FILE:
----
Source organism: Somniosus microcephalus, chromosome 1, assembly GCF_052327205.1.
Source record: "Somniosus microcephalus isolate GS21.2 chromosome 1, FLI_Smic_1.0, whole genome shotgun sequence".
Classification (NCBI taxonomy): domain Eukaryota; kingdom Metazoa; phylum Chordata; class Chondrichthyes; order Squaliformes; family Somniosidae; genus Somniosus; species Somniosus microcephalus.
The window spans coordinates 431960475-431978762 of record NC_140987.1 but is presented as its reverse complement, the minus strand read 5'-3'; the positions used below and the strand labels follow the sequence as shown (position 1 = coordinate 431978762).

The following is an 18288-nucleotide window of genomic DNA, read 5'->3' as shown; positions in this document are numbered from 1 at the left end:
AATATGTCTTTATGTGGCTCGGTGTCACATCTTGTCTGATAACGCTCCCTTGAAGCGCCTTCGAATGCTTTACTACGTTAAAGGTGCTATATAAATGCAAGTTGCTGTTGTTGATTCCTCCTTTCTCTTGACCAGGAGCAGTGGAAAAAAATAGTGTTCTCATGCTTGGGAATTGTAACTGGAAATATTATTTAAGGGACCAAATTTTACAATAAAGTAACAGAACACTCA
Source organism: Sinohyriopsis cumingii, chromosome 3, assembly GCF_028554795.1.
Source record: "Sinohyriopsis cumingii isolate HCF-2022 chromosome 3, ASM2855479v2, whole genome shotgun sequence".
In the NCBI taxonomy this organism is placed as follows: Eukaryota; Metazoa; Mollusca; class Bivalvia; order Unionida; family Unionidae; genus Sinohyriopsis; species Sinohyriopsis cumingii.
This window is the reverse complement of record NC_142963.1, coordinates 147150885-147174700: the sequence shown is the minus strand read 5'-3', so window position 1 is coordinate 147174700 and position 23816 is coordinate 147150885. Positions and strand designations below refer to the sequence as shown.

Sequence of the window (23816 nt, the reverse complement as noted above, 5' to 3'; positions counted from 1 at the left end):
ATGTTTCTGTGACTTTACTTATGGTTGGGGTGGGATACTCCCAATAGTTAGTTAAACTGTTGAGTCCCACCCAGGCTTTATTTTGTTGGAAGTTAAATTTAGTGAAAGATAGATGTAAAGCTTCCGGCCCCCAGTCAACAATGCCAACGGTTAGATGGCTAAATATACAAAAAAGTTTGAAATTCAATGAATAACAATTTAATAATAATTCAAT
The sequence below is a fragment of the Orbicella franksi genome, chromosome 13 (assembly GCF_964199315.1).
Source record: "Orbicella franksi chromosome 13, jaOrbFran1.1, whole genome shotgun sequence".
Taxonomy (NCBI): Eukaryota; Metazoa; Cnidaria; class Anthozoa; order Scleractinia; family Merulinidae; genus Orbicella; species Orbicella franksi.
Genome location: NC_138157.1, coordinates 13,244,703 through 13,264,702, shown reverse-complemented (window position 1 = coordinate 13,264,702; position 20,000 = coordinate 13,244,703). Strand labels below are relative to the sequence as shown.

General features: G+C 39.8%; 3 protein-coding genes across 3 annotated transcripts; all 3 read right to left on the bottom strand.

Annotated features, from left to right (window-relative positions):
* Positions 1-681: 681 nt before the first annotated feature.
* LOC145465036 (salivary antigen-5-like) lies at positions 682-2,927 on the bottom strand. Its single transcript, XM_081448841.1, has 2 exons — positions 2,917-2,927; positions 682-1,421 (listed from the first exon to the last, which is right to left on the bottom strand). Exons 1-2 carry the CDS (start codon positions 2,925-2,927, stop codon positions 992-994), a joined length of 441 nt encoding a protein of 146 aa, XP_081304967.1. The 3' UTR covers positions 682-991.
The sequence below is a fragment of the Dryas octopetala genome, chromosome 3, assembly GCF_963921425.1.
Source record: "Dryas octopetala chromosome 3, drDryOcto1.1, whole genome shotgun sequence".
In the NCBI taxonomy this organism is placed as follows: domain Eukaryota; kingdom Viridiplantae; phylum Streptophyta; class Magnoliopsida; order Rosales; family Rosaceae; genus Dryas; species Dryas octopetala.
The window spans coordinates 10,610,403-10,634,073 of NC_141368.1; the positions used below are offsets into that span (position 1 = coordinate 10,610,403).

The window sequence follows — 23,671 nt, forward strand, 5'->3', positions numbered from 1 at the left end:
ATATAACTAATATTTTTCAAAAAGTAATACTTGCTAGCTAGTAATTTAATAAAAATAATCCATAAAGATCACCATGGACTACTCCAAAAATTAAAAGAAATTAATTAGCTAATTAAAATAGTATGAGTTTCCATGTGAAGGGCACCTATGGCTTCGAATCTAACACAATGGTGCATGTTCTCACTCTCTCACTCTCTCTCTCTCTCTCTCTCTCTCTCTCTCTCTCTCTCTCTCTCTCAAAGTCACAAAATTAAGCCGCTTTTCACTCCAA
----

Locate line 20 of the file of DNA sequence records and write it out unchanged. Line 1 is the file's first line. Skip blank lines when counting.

* LOC145465036 (salivary antigen-5-like) lies at positions 682-2,927 on the bottom strand. Its single transcript, XM_081448841.1, has 2 exons — positions 2,917-2,927; positions 682-1,421 (listed from the first exon to the last, which is right to left on the bottom strand). Exons 1-2 carry the CDS (start codon positions 2,925-2,927, stop codon positions 992-994), a joined length of 441 nt encoding a protein of 146 aa, XP_081304967.1. The 3' UTR covers positions 682-991.